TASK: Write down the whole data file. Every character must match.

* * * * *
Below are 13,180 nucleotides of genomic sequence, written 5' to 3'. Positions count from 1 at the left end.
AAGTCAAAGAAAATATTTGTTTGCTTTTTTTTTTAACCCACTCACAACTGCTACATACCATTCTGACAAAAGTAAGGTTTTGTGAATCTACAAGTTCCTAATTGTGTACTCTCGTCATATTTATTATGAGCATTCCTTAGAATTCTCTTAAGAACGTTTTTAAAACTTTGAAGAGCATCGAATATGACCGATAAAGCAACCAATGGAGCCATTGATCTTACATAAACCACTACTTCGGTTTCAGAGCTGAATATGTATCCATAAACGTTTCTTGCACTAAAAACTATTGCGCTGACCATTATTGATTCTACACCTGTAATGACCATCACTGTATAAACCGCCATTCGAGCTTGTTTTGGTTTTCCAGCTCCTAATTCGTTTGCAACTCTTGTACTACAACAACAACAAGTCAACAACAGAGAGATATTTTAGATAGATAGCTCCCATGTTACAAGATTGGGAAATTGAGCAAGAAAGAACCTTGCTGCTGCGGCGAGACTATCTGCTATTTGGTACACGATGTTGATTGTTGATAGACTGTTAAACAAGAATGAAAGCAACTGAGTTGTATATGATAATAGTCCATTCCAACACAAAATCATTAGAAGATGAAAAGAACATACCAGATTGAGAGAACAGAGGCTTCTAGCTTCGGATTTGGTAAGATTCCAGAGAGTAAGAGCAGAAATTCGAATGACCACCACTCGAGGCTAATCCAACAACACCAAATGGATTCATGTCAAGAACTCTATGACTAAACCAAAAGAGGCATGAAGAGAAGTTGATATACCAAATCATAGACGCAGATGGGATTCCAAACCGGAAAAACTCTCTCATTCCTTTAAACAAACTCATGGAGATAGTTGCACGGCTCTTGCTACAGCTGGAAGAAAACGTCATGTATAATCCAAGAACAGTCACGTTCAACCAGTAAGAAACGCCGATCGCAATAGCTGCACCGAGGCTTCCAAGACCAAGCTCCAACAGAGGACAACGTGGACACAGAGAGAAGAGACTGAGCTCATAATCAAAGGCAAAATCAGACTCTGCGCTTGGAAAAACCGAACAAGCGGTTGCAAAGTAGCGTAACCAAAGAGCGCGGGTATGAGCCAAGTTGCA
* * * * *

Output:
Below are 13,180 nucleotides of genomic sequence, written 5' to 3'. Positions count from 1 at the left end.
AAGTCAAAGAAAATATTTGTTTGCTTTTTTTTTTAACCCACTCACAACTGCTACATACCATTCTGACAAAAGTAAGGTTTTGTGAATCTACAAGTTCCTAATTGTGTACTCTCGTCATATTTATTATGAGCATTCCTTAGAATTCTCTTAAGAACGTTTTTAAAACTTTGAAGAGCATCGAATATGACCGATAAAGCAACCAATGGAGCCATTGATCTTACATAAACCACTACTTCGGTTTCAGAGCTGAATATGTATCCATAAACGTTTCTTGCACTAAAAACTATTGCGCTGACCATTATTGATTCTACACCTGTAATGACCATCACTGTATAAACCGCCATTCGAGCTTGTTTTGGTTTTCCAGCTCCTAATTCGTTTGCAACTCTTGTACTACAACAACAACAAGTCAACAACAGAGAGATATTTTAGATAGATAGCTCCCATGTTACAAGATTGGGAAATTGAGCAAGAAAGAACCTTGCTGCTGCGGCGAGACTATCTGCTATTTGGTACACGATGTTGATTGTTGATAGACTGTTAAACAAGAATGAAAGCAACTGAGTTGTATATGATAATAGTCCATTCCAACACAAAATCATTAGAAGATGAAAAGAACATACCAGATTGAGAGAACAGAGGCTTCTAGCTTCGGATTTGGTAAGATTCCAGAGAGTAAGAGCAGAAATTCGAATGACCACCACTCGAGGCTAATCCAACAACACCAAATGGATTCATGTCAAGAACTCTATGACTAAACCAAAAGAGGCATGAAGAGAAGTTGATATACCAAATCATAGACGCAGATGGGATTCCAAACCGGAAAAACTCTCTCATTCCTTTAAACAAACTCATGGAGATAGTTGCACGGCTCTTGCTACAGCTGGAAGAAAACGTCATGTATAATCCAAGAACAGTCACGTTCAACCAGTAAGAAACGCCGATCGCAATAGCTGCACCGAGGCTTCCAAGACCAAGCTCCAACAGAGGACAACGTGGACACAGAGAGAAGAGACTGAGCTCATAATCAAAGGCAAAATCAGACTCTGCGCTTGGAAAAACCGAACAAGCGGTTGCAAAGTAGCGTAACCAAAGAGCGCGGGTATGAGCCAAGTTGCA